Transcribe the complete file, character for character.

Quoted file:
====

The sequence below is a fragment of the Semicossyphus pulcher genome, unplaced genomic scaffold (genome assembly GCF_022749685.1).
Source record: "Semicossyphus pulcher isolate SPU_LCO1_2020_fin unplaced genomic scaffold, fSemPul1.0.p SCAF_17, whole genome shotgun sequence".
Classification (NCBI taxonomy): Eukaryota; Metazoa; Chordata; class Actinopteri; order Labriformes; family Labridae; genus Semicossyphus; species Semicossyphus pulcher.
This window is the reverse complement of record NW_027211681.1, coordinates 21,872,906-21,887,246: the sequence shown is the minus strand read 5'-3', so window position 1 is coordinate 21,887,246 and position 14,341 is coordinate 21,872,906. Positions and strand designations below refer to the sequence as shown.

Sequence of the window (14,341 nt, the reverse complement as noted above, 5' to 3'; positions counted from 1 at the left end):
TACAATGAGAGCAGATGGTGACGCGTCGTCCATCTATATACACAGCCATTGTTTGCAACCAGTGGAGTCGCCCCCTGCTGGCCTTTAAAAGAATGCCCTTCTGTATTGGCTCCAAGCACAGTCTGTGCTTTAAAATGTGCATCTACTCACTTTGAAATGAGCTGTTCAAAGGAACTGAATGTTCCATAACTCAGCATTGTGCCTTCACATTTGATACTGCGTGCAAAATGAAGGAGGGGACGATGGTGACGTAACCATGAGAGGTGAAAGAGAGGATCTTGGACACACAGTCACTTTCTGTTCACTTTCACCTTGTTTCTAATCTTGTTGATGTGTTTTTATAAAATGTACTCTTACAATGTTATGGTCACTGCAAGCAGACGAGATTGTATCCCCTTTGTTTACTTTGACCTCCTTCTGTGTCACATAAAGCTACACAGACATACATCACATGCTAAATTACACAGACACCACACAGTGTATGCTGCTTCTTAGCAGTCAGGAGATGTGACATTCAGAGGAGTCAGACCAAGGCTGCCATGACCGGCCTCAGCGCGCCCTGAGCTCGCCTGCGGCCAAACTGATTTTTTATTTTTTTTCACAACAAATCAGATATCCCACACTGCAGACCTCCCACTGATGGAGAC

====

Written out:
The sequence below is a fragment of the Semicossyphus pulcher genome, unplaced genomic scaffold (genome assembly GCF_022749685.1).
Source record: "Semicossyphus pulcher isolate SPU_LCO1_2020_fin unplaced genomic scaffold, fSemPul1.0.p SCAF_17, whole genome shotgun sequence".
Classification (NCBI taxonomy): Eukaryota; Metazoa; Chordata; class Actinopteri; order Labriformes; family Labridae; genus Semicossyphus; species Semicossyphus pulcher.
This window is the reverse complement of record NW_027211681.1, coordinates 21,872,906-21,887,246: the sequence shown is the minus strand read 5'-3', so window position 1 is coordinate 21,887,246 and position 14,341 is coordinate 21,872,906. Positions and strand designations below refer to the sequence as shown.

Sequence of the window (14,341 nt, the reverse complement as noted above, 5' to 3'; positions counted from 1 at the left end):
TACAATGAGAGCAGATGGTGACGCGTCGTCCATCTATATACACAGCCATTGTTTGCAACCAGTGGAGTCGCCCCCTGCTGGCCTTTAAAAGAATGCCCTTCTGTATTGGCTCCAAGCACAGTCTGTGCTTTAAAATGTGCATCTACTCACTTTGAAATGAGCTGTTCAAAGGAACTGAATGTTCCATAACTCAGCATTGTGCCTTCACATTTGATACTGCGTGCAAAATGAAGGAGGGGACGATGGTGACGTAACCATGAGAGGTGAAAGAGAGGATCTTGGACACACAGTCACTTTCTGTTCACTTTCACCTTGTTTCTAATCTTGTTGATGTGTTTTTATAAAATGTACTCTTACAATGTTATGGTCACTGCAAGCAGACGAGATTGTATCCCCTTTGTTTACTTTGACCTCCTTCTGTGTCACATAAAGCTACACAGACATACATCACATGCTAAATTACACAGACACCACACAGTGTATGCTGCTTCTTAGCAGTCAGGAGATGTGACATTCAGAGGAGTCAGACCAAGGCTGCCATGACCGGCCTCAGCGCGCCCTGAGCTCGCCTGCGGCCAAACTGATTTTTTATTTTTTTTCACAACAAATCAGATATCCCACACTGCAGACCTCCCACTGATGGAGAC